Women in a Russian punk rock group briefly perform a protest song at Moscow's main cathedral, Christ the Savior, in February. The singers criticized the church and Vladimir Putin, who is now president. Three women have been arrested and jailed for months, and the church is demanding harsh punishment.
Credit Sergey Ponomarev / AP
The Russian government is facing a growing chorus of criticism over its harsh treatment of three women from an all-female rock band who staged a "punk" prayer service last winter in Moscow's most prominent cathedral.
Back on Feb. 21, two weeks before Russia's presidential election, several members of the band Pussy Riot, wearing brightly colored balaclavas, rushed onto the altar of the Cathedral of Christ the Savior.
Clementines and pelvic anatomy are two things you probably wouldn't ever talk about in the same sentence, unless you're Pamela Andreatta.
Andreatta, a medical educator at the University of Michigan Medical School, knows all about how people learn. And lately, she's been spending a lot of time scrutinizing how residents are taught to do minimally invasive surgery.
Several dozen people know how the Supreme Court will rule on the constitutionality of President Obama's health care law. And it'll stay that way until sometime after 10 a.m. ET on Thursday, when the court releases its opinion to the rest of us.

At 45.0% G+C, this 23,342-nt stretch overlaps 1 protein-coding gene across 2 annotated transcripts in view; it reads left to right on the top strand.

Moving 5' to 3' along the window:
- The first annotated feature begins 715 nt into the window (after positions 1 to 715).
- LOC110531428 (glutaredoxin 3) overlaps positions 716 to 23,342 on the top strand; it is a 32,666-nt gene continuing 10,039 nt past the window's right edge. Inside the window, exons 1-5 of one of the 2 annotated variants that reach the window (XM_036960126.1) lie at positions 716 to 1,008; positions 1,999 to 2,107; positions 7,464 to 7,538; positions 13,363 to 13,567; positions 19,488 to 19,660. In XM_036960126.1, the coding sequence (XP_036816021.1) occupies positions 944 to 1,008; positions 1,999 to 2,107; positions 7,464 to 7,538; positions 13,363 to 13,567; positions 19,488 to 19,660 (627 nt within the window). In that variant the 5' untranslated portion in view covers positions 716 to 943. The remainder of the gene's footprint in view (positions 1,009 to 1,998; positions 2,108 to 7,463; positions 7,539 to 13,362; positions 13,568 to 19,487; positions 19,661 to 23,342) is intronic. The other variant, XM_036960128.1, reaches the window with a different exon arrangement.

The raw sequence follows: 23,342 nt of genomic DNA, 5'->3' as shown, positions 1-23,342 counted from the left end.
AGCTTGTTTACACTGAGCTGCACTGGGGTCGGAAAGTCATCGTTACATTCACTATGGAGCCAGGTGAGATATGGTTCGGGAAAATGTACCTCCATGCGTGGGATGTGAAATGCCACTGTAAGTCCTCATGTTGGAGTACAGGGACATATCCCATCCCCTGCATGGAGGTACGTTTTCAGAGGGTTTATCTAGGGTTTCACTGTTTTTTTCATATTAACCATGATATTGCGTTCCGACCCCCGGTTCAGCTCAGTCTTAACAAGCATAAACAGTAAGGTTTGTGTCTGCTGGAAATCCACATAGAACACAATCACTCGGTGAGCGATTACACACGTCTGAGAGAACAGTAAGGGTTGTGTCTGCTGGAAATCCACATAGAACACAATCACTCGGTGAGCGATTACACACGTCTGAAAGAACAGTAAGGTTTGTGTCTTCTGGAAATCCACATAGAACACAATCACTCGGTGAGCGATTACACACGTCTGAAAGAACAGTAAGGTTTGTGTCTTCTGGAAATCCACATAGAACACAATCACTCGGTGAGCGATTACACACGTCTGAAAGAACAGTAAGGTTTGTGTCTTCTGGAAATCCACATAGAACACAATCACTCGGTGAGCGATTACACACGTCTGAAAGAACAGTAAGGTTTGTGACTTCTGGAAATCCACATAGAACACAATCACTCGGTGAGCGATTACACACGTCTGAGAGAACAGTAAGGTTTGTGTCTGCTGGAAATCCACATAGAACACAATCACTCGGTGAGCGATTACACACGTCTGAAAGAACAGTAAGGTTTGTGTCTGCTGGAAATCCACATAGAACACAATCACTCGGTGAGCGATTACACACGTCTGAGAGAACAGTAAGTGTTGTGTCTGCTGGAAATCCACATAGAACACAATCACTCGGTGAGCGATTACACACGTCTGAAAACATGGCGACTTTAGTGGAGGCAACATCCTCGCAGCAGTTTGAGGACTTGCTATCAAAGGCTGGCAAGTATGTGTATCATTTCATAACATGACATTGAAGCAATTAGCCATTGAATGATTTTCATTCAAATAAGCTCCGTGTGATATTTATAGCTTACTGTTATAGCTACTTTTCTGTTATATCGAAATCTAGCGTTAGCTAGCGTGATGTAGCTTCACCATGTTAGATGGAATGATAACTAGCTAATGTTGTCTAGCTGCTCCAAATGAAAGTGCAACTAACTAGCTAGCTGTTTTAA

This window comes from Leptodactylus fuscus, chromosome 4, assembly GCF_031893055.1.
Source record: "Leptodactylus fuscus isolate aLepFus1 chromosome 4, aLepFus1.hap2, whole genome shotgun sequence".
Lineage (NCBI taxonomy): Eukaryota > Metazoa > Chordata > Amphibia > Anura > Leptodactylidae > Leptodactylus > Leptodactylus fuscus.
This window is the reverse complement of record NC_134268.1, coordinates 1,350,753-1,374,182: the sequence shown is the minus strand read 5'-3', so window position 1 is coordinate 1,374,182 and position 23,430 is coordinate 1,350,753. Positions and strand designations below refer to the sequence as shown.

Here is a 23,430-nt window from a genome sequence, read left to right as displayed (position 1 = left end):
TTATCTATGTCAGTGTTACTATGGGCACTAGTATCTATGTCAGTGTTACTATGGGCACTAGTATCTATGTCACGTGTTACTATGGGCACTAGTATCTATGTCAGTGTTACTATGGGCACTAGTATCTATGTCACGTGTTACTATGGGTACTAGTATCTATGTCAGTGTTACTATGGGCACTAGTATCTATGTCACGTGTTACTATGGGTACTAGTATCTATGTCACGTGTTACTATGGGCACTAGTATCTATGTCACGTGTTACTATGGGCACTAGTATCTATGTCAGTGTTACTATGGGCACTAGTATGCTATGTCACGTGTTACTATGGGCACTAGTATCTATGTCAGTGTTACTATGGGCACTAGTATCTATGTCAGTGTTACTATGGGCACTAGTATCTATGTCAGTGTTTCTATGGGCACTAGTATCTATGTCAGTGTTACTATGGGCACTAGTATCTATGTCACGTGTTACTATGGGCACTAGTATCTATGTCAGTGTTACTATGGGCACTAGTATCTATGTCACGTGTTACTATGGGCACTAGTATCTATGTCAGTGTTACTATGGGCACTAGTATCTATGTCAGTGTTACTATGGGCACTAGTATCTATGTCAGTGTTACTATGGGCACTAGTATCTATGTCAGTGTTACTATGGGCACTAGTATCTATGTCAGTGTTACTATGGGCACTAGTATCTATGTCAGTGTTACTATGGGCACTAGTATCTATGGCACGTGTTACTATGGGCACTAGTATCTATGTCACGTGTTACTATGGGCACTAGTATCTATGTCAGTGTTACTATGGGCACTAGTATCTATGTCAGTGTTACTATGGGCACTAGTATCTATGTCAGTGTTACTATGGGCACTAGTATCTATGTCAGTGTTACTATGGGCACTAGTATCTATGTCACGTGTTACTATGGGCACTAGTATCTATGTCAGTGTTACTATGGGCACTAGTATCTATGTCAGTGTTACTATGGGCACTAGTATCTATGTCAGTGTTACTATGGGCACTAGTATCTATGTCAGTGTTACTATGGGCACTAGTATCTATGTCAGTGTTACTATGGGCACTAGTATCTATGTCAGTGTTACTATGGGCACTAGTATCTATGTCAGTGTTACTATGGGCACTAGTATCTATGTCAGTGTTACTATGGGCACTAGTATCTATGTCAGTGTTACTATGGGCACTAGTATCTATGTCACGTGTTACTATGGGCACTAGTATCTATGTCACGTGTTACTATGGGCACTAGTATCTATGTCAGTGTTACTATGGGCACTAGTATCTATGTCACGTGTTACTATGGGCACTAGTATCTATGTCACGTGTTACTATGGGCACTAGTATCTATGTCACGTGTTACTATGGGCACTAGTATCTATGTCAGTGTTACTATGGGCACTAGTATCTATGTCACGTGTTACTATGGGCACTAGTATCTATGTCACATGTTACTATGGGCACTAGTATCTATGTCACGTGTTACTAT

The decision will have broad societal, economic and legal ramifications, and will play a featured role in the November presidential election. But the justices and their young law clerks — the only ones privy to the deliberations — don't leak opinions. It's virtually unheard of.
The U.S. Supreme Court, which will be in the news on Thursday.
Credit Alex Wong / Getty Images
The biggest surprise Thursday morning at the Supreme Court will be if the justices do not issue their most-anticipated decision of the year — on the constitutionality of the Affordable Care Act; the health care overhaul enacted in 2010.
The FDA gave the green light to Arena Pharmaceuticals to sell Belviq, or lorcaserin generically, a twice-a-day pill that suppresses appetite and appears to affect metabolism by influencing levels of the brain chemical serotonin.